A service organisation launched an empowerment programme. The idea was that if customers had a problem, service agents were free to give out vouchers for savings on future purchases by way of apology.

After three months hardly any of the thousands of vouchers printed had been used. The reason was simple. When you gave out a voucher, you had to fill in a form and send it to head office. Naturally, nobody wanted to give head office the impression that they were continually making mistakes.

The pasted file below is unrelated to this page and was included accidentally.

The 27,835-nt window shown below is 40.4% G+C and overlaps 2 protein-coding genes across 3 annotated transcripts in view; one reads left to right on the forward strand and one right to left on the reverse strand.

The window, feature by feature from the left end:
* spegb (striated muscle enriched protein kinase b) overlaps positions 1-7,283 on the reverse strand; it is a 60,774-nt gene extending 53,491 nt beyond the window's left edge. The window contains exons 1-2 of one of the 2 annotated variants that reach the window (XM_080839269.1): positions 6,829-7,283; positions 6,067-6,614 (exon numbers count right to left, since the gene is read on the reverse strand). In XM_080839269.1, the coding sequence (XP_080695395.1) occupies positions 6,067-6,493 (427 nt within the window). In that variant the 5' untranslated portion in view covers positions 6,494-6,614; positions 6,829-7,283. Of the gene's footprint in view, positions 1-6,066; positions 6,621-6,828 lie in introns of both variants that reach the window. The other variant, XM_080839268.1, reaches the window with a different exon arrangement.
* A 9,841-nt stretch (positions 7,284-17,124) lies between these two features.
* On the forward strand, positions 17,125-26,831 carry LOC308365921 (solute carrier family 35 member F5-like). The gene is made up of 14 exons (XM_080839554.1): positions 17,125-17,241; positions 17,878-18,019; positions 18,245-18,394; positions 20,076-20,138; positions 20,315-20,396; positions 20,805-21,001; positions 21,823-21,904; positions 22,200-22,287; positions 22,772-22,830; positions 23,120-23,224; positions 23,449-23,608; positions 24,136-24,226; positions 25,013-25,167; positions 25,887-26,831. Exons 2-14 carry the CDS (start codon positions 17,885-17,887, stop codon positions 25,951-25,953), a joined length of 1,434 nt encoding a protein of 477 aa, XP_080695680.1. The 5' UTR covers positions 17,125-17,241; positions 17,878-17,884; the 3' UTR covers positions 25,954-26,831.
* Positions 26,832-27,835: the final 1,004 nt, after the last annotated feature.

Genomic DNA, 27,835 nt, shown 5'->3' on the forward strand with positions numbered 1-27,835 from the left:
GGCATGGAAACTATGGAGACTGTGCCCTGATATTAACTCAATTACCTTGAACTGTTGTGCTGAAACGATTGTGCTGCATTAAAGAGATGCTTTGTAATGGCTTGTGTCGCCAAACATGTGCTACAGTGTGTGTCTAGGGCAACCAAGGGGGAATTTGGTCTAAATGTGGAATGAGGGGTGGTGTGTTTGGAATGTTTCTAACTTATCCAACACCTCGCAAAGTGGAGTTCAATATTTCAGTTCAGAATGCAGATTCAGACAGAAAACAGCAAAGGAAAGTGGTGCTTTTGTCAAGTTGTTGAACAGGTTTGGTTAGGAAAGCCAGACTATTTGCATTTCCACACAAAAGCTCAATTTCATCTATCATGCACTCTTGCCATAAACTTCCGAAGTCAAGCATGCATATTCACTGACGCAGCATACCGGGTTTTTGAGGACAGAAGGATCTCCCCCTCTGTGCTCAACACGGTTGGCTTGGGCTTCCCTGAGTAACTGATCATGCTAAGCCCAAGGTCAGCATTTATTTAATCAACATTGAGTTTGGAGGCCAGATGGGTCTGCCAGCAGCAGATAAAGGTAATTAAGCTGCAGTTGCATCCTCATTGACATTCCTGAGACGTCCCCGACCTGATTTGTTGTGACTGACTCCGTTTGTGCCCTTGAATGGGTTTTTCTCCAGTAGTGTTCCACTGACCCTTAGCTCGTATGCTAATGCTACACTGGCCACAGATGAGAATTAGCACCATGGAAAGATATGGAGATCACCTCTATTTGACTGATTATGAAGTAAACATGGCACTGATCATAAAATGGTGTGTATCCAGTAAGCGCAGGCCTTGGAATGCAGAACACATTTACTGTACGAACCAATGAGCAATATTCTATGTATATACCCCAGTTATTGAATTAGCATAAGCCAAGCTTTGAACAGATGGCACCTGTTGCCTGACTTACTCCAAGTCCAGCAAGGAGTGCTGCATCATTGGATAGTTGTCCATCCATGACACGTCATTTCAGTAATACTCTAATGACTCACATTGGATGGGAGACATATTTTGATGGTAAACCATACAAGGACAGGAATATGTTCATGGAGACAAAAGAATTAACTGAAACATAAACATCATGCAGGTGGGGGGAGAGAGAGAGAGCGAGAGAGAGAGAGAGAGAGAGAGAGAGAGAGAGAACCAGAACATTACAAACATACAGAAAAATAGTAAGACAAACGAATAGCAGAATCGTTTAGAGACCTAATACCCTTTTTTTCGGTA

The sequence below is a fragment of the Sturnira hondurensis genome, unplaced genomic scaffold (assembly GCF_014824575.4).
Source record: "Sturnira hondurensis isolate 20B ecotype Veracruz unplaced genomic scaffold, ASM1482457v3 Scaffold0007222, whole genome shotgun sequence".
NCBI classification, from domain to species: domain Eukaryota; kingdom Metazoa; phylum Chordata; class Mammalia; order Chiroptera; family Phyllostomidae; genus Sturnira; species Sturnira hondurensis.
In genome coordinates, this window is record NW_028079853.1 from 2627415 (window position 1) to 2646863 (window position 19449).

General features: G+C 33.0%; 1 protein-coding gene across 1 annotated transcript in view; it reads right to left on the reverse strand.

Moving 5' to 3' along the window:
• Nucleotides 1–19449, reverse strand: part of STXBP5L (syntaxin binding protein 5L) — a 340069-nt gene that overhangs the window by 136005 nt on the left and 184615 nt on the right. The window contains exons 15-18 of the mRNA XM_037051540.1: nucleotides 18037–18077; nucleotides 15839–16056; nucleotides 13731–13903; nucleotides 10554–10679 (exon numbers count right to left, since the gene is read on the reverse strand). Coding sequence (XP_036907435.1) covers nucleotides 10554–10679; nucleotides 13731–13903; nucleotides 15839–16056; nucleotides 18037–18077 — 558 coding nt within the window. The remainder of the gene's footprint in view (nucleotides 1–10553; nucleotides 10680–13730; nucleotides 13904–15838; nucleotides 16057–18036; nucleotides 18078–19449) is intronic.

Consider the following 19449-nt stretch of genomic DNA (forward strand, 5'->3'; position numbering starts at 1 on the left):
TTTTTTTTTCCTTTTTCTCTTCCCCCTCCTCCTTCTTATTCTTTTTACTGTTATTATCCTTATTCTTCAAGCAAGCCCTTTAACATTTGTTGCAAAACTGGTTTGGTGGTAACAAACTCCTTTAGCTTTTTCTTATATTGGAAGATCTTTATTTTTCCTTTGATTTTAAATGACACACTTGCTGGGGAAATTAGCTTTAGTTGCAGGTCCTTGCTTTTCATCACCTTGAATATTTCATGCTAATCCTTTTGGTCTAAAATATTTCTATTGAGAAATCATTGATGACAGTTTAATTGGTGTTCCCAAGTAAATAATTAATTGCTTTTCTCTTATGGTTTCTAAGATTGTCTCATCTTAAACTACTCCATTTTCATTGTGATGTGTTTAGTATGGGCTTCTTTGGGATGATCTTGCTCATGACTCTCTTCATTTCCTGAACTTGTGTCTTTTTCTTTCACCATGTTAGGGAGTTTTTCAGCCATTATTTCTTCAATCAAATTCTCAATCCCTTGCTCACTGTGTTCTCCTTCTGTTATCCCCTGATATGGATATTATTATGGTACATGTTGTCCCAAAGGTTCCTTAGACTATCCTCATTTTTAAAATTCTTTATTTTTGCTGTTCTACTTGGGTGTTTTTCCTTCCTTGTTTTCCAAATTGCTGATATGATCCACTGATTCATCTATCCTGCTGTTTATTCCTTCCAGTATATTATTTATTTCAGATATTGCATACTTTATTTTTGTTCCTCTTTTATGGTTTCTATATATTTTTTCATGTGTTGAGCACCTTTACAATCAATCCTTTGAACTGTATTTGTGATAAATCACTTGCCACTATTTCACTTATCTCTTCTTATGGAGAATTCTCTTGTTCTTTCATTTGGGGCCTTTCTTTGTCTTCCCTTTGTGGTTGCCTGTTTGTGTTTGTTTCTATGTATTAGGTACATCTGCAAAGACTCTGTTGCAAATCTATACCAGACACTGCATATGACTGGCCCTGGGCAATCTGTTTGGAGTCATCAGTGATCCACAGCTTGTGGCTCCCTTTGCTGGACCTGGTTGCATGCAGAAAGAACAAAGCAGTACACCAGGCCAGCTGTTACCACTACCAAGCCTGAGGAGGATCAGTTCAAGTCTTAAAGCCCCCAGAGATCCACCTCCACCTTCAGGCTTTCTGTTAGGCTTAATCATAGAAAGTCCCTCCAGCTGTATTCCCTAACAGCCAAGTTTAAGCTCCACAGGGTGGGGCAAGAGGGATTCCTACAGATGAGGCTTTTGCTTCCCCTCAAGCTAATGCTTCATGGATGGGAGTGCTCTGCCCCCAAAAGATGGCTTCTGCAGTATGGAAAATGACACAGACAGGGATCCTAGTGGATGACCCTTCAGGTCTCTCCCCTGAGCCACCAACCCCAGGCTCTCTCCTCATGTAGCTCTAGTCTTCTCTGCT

The reason for the form was management’s need to be in control. In our experience, when managers attempt to control anything it’s a sign that they are defeated. What underlies management’s need for control is the fear that, given their head, the staff might give away the shop. In practice, customers don’t want the ‘shop’, they just want someone to listen to them and act.

It’s the system that will determine peoples’ scope for action.

Empowerment programmes and empowerment surveys won’t do anything useful.